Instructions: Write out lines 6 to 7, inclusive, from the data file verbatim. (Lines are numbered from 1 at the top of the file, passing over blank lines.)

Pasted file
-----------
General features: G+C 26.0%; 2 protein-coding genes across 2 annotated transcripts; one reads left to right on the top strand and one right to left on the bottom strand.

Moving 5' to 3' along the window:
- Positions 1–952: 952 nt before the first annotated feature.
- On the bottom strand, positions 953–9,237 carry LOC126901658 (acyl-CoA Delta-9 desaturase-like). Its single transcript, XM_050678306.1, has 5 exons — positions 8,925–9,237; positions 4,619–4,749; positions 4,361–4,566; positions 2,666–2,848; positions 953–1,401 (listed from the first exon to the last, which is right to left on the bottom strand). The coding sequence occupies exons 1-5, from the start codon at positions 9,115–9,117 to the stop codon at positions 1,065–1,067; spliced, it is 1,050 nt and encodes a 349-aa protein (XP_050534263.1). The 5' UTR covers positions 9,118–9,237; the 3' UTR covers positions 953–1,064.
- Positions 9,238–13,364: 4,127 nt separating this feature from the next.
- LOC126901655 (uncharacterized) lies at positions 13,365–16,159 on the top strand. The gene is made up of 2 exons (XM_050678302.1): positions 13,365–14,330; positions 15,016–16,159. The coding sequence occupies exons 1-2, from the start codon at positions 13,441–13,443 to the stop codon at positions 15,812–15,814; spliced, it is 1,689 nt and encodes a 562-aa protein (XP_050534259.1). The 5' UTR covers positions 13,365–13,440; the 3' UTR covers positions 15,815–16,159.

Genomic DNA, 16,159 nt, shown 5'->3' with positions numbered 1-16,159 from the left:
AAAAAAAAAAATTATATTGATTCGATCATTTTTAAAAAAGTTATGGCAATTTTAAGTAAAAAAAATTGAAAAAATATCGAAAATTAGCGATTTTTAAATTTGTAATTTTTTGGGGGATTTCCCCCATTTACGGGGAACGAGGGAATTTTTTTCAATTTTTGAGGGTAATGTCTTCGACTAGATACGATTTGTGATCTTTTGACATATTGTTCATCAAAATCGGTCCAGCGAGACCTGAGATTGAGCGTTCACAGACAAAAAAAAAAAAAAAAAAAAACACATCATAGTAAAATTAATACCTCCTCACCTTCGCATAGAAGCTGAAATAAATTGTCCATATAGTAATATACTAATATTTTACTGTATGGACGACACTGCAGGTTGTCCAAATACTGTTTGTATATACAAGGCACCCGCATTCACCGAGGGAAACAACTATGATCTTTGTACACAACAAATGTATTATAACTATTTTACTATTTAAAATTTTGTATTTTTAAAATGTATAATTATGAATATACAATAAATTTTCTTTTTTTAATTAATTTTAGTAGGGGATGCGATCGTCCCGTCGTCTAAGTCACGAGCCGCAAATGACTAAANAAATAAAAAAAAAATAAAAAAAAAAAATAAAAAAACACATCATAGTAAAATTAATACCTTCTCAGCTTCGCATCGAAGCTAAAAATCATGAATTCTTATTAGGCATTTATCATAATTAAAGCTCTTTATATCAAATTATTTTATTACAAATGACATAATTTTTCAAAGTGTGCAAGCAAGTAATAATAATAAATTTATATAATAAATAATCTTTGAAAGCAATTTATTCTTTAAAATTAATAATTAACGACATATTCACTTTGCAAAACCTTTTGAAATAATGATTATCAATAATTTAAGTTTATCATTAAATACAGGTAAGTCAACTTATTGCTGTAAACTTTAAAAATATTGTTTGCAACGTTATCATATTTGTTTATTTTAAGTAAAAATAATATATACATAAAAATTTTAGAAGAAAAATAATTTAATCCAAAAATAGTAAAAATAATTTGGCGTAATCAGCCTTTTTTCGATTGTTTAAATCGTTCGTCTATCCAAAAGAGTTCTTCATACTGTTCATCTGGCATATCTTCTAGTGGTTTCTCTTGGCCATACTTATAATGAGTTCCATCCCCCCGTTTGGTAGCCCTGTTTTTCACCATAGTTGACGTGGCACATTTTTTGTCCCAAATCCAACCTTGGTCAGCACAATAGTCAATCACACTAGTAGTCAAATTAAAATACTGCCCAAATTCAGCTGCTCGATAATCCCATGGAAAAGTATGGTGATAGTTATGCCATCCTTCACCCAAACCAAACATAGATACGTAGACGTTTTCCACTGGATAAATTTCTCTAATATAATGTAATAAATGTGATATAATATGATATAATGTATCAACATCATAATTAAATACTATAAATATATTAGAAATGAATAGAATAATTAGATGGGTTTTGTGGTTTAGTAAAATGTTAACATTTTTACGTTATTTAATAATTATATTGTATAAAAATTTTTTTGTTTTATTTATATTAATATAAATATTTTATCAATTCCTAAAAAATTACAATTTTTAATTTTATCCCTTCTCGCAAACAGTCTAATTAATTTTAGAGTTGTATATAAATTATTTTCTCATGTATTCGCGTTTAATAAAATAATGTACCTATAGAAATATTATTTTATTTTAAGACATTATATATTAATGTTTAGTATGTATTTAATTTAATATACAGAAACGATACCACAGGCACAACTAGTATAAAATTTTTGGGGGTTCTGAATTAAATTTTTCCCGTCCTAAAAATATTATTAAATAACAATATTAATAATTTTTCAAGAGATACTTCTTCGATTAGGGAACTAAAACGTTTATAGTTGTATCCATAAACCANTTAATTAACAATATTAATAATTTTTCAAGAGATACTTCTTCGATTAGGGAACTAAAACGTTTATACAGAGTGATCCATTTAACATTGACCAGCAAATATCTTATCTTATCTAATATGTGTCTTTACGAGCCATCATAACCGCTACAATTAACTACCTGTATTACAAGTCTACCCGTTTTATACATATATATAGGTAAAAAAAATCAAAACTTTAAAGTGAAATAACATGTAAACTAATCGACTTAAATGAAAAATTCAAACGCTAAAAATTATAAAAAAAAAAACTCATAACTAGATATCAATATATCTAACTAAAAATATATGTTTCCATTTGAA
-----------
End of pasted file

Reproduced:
- LOC126901655 (uncharacterized) lies at positions 13,365–16,159 on the top strand. The gene is made up of 2 exons (XM_050678302.1): positions 13,365–14,330; positions 15,016–16,159. The coding sequence occupies exons 1-2, from the start codon at positions 13,441–13,443 to the stop codon at positions 15,812–15,814; spliced, it is 1,689 nt and encodes a 562-aa protein (XP_050534259.1). The 5' UTR covers positions 13,365–13,440; the 3' UTR covers positions 15,815–16,159.

Genomic DNA, 16,159 nt, shown 5'->3' with positions numbered 1-16,159 from the left: